Thursday, April 23, 2009
The first goal of the Academic Cluster Computing Initiative was to familiarize the academic community with the methods necessary to run very large datasets on massive distributed computer networks. By expanding that program to include research grants through the National Science Foundation's Cluster Exploratory (CLuE) program, we're also hoping to enable new and better approaches to data-intensive research across a range of disciplines.
Now that the NSF has announced the 2009 CLuE grants in addition to some previous Small Grant for Exploratory Research (SGER) grants, we're excited to congratulate the recipient researchers and wish them the best as they bring new projects online and continue to run existing SGER projects on the Google/IBM cluster.
The NSF selected projects based on their potential to advance computer science as well as to benefit society as a whole, and researchers at 14 institutions are tackling ambitious problems in everything from computer science to bioinformatics. The institutions receiving CLuE grants are Purdue, UC Santa Barbara, University of Washington, University of Massachussetts-Amherst, UC San Diego, University of Virginia, Yale, MIT, University of Wisconsin-Madison, Carnegie Mellon, University of Maryland- College Park, University of Utah and UC Irvine. Florida International University, Carnegie Mellon and University of Maryland will continue other projects with exiting SGER grants. These grantees will run their projects on a Google/IBM-provided cluster running an open source implementation of Google's MapReduce and File System.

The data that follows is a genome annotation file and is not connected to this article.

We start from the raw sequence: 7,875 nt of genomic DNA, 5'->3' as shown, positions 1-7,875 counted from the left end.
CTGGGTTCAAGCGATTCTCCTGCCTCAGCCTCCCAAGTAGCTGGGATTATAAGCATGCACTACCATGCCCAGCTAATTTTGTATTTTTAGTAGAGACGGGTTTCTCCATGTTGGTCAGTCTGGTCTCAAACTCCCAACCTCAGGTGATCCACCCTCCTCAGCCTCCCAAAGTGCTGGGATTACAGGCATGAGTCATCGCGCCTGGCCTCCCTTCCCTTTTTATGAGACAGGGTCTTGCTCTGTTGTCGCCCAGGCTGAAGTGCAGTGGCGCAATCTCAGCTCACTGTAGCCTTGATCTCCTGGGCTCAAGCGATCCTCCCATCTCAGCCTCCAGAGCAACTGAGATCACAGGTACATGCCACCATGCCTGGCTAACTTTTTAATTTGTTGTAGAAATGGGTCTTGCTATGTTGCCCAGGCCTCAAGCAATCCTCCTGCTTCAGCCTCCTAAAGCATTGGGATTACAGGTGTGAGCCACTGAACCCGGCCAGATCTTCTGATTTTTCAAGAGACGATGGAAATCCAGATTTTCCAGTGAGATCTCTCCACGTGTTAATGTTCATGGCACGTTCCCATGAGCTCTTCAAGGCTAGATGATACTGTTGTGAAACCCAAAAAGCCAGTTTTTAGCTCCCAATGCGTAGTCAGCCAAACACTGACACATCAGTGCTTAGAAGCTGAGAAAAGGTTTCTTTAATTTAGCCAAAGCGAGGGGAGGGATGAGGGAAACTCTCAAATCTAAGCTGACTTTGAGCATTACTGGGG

We're excited to help foster new approaches to difficult, data-intensive problems across a range of fields, and we can't wait to see more students and researchers come up with creative applications for massive, highly distributed computing.